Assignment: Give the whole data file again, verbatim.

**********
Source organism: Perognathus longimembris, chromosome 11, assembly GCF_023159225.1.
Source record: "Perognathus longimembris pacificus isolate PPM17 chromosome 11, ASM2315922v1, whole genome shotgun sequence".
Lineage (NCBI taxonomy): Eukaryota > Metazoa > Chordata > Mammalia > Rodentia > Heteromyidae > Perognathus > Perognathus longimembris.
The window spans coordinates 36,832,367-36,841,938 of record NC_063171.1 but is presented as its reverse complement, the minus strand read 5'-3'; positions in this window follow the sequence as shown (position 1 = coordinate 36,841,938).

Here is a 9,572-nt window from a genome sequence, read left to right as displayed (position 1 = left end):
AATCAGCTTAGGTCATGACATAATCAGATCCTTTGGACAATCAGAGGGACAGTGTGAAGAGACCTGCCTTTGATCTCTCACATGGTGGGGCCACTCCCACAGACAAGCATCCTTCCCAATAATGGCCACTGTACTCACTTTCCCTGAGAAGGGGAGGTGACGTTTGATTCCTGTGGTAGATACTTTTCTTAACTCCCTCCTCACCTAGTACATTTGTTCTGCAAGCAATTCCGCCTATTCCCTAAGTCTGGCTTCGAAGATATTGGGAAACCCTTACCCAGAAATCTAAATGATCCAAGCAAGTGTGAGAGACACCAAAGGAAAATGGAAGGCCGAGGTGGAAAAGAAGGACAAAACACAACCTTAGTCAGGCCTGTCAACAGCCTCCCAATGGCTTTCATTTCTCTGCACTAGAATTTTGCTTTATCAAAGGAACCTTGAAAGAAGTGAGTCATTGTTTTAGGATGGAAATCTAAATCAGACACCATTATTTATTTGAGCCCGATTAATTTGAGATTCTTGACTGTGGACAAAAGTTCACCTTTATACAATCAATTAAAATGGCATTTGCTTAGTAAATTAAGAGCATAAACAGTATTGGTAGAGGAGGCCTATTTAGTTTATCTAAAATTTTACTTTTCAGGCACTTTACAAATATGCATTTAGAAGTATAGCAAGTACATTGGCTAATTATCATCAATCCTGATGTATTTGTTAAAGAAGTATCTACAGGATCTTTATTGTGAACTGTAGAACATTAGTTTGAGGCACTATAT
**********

Source organism: Perognathus longimembris, chromosome 11, assembly GCF_023159225.1.
Source record: "Perognathus longimembris pacificus isolate PPM17 chromosome 11, ASM2315922v1, whole genome shotgun sequence".
Lineage (NCBI taxonomy): Eukaryota > Metazoa > Chordata > Mammalia > Rodentia > Heteromyidae > Perognathus > Perognathus longimembris.
The window spans coordinates 36,832,367-36,841,938 of record NC_063171.1 but is presented as its reverse complement, the minus strand read 5'-3'; positions in this window follow the sequence as shown (position 1 = coordinate 36,841,938).

Here is a 9,572-nt window from a genome sequence, read left to right as displayed (position 1 = left end):
AATCAGCTTAGGTCATGACATAATCAGATCCTTTGGACAATCAGAGGGACAGTGTGAAGAGACCTGCCTTTGATCTCTCACATGGTGGGGCCACTCCCACAGACAAGCATCCTTCCCAATAATGGCCACTGTACTCACTTTCCCTGAGAAGGGGAGGTGACGTTTGATTCCTGTGGTAGATACTTTTCTTAACTCCCTCCTCACCTAGTACATTTGTTCTGCAAGCAATTCCGCCTATTCCCTAAGTCTGGCTTCGAAGATATTGGGAAACCCTTACCCAGAAATCTAAATGATCCAAGCAAGTGTGAGAGACACCAAAGGAAAATGGAAGGCCGAGGTGGAAAAGAAGGACAAAACACAACCTTAGTCAGGCCTGTCAACAGCCTCCCAATGGCTTTCATTTCTCTGCACTAGAATTTTGCTTTATCAAAGGAACCTTGAAAGAAGTGAGTCATTGTTTTAGGATGGAAATCTAAATCAGACACCATTATTTATTTGAGCCCGATTAATTTGAGATTCTTGACTGTGGACAAAAGTTCACCTTTATACAATCAATTAAAATGGCATTTGCTTAGTAAATTAAGAGCATAAACAGTATTGGTAGAGGAGGCCTATTTAGTTTATCTAAAATTTTACTTTTCAGGCACTTTACAAATATGCATTTAGAAGTATAGCAAGTACATTGGCTAATTATCATCAATCCTGATGTATTTGTTAAAGAAGTATCTACAGGATCTTTATTGTGAACTGTAGAACATTAGTTTGAGGCACTATAT